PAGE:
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RESEARCH

Professor Bocko's research interests fall into three areas:

        Sensors
        Music Processing
        Superconductivity

Sensors

Professor Bocko's work on sensors extends back to his graduate student days, when he first worked on gravitational wave detectors. He studied the quantum limits of resonant mass gravitational wave antennae and quantum nondemolition measurement techniques; and along the way, developed transducers that could measure displacements of macroscopic resonant bar gravitational wave detectors to a precision of about 1/1000th of a proton diameter. This work, involving superconductivity, radio frequency electronics, sensor design, and signal processing set the stage for most of his future research.

His research on sensors has taken a more practical turn since his early days. He developed a highly sensitive capacitive accelerometer, which is still a commercial product available from a major sensor manufacturer. Bocko's research group was also the first to propose using electron tunneling for displacement sensors, and the group explored the quantum limits of tunneling sensors.

More recently, Professor Bocko has worked in the area of CMOS circuits for low-power vibration and acceleration sensors and all digital CMOS image sensors with built-in image compression. In fact, he started a company to develop the latter.

Professor Bocko is also the Technology Director of the University's Center for Future Health, which explores how ubiquitous sensing, communication, and computing technologies may be used to help individuals better manage their health on an everyday basis.

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Music Processing

Professor Bocko's first love is music, and he has combined this with his research by co-founding the Music Research Laboratory, which conducts studies in the area of science and technology with music. The group's projects range from creating machines that listen (automated transcription), to the physics of wind instruments and model based music synthesis and musical sound representations. They also have an active project on audio watermarking and steganography and their use for embedding meta-data in compressed and uncompressed sound formats. Bocko plays the bassoon and string bass.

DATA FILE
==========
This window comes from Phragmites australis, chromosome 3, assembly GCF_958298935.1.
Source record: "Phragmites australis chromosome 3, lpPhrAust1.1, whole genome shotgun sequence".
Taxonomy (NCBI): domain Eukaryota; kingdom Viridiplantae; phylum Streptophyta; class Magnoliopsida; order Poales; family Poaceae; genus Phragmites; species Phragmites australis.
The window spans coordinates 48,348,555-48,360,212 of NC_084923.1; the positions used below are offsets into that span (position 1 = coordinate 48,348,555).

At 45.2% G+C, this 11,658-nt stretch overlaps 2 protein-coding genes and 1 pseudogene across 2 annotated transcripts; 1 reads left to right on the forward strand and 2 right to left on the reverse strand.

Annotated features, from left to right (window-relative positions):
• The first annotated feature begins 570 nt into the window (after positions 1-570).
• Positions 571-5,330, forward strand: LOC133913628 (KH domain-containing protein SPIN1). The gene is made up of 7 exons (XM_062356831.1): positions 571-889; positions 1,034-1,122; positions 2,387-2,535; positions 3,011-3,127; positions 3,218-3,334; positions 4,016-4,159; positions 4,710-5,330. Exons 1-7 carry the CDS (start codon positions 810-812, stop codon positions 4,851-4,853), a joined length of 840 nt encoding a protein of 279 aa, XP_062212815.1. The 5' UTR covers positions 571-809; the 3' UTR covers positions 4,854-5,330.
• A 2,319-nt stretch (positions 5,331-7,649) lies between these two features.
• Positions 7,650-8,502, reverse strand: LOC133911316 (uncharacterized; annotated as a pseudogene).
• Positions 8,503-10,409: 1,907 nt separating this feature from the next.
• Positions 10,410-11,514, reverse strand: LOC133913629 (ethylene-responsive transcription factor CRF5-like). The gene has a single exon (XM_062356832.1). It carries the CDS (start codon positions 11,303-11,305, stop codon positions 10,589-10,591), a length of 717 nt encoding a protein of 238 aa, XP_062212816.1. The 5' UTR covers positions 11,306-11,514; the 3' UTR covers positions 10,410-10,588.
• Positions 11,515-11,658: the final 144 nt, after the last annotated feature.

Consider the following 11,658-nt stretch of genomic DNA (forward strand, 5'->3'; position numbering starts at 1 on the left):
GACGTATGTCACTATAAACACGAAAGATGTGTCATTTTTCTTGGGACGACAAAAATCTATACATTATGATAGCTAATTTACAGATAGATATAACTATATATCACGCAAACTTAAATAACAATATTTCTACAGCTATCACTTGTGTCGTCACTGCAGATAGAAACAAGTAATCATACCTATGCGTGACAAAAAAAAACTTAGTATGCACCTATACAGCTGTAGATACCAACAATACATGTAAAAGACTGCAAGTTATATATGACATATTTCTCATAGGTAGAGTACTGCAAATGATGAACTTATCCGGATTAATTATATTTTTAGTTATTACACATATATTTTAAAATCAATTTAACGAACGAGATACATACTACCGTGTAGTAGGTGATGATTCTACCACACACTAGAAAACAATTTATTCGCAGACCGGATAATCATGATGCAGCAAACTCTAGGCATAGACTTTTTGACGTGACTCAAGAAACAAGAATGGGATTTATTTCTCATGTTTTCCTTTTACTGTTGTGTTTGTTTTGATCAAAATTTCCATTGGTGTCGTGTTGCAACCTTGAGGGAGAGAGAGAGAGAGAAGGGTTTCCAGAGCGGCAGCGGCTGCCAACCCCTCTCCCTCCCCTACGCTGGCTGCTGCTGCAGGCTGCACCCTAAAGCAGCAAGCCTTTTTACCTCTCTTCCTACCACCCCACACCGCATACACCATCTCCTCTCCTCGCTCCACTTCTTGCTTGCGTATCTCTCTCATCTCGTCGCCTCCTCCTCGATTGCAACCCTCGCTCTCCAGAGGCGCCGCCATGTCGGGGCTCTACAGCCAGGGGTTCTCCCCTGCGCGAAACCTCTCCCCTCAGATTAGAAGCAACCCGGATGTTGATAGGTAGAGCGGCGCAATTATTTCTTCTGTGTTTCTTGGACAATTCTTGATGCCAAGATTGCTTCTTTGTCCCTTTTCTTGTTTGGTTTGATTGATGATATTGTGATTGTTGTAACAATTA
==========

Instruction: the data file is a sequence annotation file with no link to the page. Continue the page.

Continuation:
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Superconductivity

A good part of Professor Bocko's research has focused on exploiting superconductivity in a variety of electronic applications, including high-frequency digital signal processing circuits and analog circuits for the low-noise detection of weak electromagnetic and mechanical signals. His group developed Josephson junction-based rapid single-flux quantum digital signal processing circuits capable of clock rates above 20 GHz. The group demonstrated basic DSP elements at clock speeds up to 50 GHz. In 1996, Professor Bocko's group was the first to propose building a quantum computer using superconducting Josephson junction circuits; and they worked for many years on quantum coherence in Josephson junction circuits and using RSFQ superconducting electronics to control Josephson junction quantum bits (qubits). Currently, Professor Bocko's interest in this area is focused on nondestructive readout techniques for superconducting and electromechanical qubits.

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